He was ordained at First African Baptist Church in Philadelphia in 1980 and became an associate minister. He went back to school and started studying for a master of divinity at Reformed Episcopal Theological Seminary, which was nearby. He took a steep pay cut but said it was okay because of the faithful support of his wife, Vickey Vickers, an Ebony magazine model who grew up three blocks from Lusk and attended his father’s church.
In 1982, the former football player accepted a call to Greater Exodus Baptist Church in North Philadelphia. It was a dwindling congregation in a crumbling, pigeon-infested Episcopal building that was more than 100 years old. The deacons told him there were about 18 active members of the congregation, $400 in the bank, $200,000 in debt, and seven buckets of water in the building every time it rained. The church was less than five miles from the Eagles’ stadium.
Lusk accepted the call and threw himself into the work of the ministry.
“I’m the pastor, the administration, and the janitor,” he said a few years later. “We’re not exactly overstaffed.”
With his energy and commitment and God’s blessing, the church slowly grew. By the early 1990s, he could count on about 500 people showing up to Sunday services. Some of the people in the pews were football players from his old team: Reggie White, Randall Cunningham, Seth Joyner, Herschel Walker, and others.
He helped them find ways to make their success seem meaningful and, with their financial support, launched numerous social programs to care for Philadelphia’s poor. In 1993, the church gave away $18,000 of food at Christmas.
“People talk about running backs [and] quarterbacks having vision of the field,” Reggie White said. “He had a vision of life.”
Lusk once explained that for his church, the main focus was Jesus, but “it’s hard to talk to a person about Jesus when they’re hungry or when they’re depressed or when they don’t have a job.”
Champion for compassionate conservatism
He started a nonprofit, People for People, to help alleviate poverty. He solicited donations from major corporations and received support from PNC Bank, Coca Cola, and Microsoft. The nonprofit took over the former traffic court building and started a charter school, a daycare, a youth mentoring program, several job training programs, and a community event center. There was also a summer reading program, afterschool care, and even a community development credit union.
Lusk personally pushed CEOs to each support five families on welfare, and one year the nonprofit organized a banking camp to teach inner-city children about banking, with the financial sponsorship of Penn Mutual.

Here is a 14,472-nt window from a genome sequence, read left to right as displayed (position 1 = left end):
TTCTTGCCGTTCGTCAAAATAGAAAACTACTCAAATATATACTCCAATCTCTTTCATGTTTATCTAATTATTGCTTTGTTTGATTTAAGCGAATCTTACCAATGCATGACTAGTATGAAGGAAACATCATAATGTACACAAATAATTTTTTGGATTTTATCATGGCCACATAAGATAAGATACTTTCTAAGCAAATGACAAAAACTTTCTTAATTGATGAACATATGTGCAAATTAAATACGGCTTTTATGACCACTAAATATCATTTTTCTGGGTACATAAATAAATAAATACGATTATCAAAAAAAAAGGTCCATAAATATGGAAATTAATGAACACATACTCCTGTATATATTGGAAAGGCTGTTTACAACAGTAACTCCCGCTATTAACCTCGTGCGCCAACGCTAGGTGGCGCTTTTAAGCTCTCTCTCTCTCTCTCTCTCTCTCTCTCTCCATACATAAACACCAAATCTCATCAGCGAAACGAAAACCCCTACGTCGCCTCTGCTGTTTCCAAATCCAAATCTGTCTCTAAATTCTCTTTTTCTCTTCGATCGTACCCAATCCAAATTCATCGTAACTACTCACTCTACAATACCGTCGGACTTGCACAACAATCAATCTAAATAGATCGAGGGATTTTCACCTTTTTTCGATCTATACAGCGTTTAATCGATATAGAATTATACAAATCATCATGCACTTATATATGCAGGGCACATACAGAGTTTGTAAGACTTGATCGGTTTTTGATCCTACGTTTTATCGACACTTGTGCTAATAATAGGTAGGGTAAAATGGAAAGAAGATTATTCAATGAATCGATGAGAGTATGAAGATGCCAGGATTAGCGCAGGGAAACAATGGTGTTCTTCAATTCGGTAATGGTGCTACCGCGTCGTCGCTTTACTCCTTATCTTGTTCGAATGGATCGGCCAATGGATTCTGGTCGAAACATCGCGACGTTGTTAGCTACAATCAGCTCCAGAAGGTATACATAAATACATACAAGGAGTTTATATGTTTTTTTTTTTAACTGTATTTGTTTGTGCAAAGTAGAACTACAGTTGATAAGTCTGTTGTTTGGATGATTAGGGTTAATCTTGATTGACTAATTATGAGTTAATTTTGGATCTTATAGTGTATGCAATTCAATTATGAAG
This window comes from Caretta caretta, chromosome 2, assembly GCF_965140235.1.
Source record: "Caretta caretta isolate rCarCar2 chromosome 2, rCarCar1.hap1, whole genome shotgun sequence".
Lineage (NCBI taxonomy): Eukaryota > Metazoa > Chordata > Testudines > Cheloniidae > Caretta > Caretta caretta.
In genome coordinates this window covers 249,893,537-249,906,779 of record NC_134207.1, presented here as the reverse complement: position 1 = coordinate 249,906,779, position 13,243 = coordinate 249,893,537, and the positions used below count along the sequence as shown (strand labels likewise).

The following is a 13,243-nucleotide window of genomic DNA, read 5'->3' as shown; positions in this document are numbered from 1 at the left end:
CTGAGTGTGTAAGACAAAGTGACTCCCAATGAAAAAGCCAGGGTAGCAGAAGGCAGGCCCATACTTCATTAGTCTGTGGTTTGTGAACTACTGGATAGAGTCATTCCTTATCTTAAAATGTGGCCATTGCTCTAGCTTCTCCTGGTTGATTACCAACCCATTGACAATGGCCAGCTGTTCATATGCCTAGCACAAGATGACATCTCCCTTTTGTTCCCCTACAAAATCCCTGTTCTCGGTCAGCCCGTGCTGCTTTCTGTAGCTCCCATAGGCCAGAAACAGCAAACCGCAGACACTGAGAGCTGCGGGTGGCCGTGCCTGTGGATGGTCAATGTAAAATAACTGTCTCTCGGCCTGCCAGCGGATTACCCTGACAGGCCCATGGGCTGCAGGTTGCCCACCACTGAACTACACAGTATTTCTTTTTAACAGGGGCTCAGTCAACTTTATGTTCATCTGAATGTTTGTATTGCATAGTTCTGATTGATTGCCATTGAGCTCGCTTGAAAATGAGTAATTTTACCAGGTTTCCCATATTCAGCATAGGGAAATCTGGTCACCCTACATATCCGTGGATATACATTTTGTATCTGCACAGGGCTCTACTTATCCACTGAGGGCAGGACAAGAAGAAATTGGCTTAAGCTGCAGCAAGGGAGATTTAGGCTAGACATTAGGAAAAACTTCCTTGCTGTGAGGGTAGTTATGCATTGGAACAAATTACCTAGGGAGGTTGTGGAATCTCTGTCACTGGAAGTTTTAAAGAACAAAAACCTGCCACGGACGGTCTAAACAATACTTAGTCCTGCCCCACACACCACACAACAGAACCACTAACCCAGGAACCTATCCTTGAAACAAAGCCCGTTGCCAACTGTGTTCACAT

“As long as I don’t have to compromise the gospel,” Lusk said, “I’ll play the game.”
His inventive efforts to care for the poor caught the attention of compassionate conservatives, who hoped to reform government welfare programs through public-private partnerships. World magazine editor Marvin Olasky, who coined the term compassionate conservative, said that Lusk was “a vision of the future.” George W. Bush called him “a general in the army of compassion.”
In 2000, Lusk was invited to speak at the Republican National Convention. He backed Bush for president and gave a rousing speech supporting faith-based initiatives and “putting faith to action.”
After Bush was elected, Lusk became one of the advisers of the program. People for People received $1.44 million in government funds to support the work they were doing and expand with a housing program, a community technology center, and another mentoring program.
Left-wing commentators cried foul, arguing this violated the separation of church and state and Lusk was trading his religious authority for cash. Black people also criticized Lusk, saying he was being used by the Republican Party.
Lusk laughed them off. He continued to preach, grow the church to about 2,000, and develop new ways to help the community. Insiders in Philadelphia politics said whether they agreed or not, they couldn’t deny Lusk was effective.
“People were always talking about the programs they were going to start in North Philly, and almost none of them ever did,” Maurice Floyd, a former city commissioner and well-known political consultant, once said. “Reverend Lusk was different. When he said he was going to do something, he actually did it.”
Philadelphia magazine called him “the driving force behind some of the most effective social service programs in the city.”
Nothing without Christ
But for most, Lusk’s politics wasn’t what they remembered. They remembered him as the man who raced 70 yards in 1977 and then prayed in the end zone. When other players started doing that, he began getting occasional calls from reporters who wanted him to recall that day.
A few weeks before he died, Lusk told The Deseret News that people often assumed he was praying to win, but he was praying because he was thankful and wanted to be a better witness.
“I think people have a misconception that religion doesn’t belong in sports,” he said. “There are people who have said, ‘Wait a minute now, are we playing football or are we in church?’ My answer to that is we do nothing without Christ. We do nothing without our faith. We take it everywhere with us.”
Lusk died at home from cancer. He is survived by his mother, Bettye; his wife, Vickey; daughters, Danuelle Cedrick and Laiah David; and son, Herb Lusk III.